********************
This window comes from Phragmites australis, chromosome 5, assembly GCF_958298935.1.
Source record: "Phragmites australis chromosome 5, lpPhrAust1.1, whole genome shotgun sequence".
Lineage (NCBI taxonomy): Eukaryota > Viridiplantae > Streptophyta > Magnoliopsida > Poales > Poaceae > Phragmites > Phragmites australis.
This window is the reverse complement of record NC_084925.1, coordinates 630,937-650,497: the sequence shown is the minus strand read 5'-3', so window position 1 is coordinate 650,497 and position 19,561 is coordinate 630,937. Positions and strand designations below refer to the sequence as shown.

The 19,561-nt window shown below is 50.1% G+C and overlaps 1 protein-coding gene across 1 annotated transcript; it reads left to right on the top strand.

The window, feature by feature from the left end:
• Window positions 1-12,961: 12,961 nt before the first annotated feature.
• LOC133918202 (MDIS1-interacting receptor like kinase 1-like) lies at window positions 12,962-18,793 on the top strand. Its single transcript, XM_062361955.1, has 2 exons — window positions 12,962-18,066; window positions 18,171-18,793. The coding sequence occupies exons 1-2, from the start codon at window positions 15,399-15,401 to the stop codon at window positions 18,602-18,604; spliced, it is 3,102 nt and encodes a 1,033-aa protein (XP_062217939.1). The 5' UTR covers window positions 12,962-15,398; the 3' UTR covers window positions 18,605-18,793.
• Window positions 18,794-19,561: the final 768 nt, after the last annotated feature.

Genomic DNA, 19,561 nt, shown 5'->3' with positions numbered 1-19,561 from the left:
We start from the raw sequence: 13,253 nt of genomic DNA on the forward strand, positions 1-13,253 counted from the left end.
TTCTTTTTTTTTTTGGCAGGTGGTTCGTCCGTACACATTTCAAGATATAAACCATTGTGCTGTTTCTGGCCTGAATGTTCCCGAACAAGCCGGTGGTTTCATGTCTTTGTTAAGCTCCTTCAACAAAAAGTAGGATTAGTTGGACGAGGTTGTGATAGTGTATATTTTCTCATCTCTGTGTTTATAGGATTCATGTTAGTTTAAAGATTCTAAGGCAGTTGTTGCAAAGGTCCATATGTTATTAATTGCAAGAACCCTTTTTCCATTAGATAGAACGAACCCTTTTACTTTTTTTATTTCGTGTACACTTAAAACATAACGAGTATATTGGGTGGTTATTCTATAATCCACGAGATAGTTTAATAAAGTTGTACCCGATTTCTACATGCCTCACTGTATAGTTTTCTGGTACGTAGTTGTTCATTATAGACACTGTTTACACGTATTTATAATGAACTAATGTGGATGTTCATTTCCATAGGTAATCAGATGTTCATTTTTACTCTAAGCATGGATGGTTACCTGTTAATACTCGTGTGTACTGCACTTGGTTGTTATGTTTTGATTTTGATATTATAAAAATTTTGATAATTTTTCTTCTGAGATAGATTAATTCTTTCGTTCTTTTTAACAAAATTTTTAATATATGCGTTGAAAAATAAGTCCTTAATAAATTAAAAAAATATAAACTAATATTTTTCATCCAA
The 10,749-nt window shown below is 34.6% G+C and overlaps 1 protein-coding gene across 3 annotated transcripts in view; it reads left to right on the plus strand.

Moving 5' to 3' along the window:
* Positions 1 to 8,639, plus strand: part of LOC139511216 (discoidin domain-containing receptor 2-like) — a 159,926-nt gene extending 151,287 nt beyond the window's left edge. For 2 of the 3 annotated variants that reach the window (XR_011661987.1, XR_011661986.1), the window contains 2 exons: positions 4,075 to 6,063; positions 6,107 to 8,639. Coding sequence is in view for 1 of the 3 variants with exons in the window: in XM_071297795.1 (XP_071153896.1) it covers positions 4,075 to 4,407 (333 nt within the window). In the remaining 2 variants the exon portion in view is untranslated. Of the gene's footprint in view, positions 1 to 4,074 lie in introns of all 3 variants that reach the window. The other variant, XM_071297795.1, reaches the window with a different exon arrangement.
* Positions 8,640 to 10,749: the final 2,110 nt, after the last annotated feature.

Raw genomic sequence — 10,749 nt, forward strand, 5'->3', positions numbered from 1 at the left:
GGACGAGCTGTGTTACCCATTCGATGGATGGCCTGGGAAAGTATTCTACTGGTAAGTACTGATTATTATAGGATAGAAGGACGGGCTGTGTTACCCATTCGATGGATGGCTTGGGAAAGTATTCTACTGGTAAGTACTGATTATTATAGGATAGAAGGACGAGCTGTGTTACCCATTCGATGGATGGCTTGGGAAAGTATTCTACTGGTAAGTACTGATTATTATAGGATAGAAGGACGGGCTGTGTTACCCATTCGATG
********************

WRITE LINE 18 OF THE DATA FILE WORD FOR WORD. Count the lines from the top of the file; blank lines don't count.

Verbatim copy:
GGACGAGCTGTGTTACCCATTCGATGGATGGCCTGGGAAAGTATTCTACTGGTAAGTACTGATTATTATAGGATAGAAGGACGGGCTGTGTTACCCATTCGATGGATGGCTTGGGAAAGTATTCTACTGGTAAGTACTGATTATTATAGGATAGAAGGACGAGCTGTGTTACCCATTCGATGGATGGCTTGGGAAAGTATTCTACTGGTAAGTACTGATTATTATAGGATAGAAGGACGGGCTGTGTTACCCATTCGATG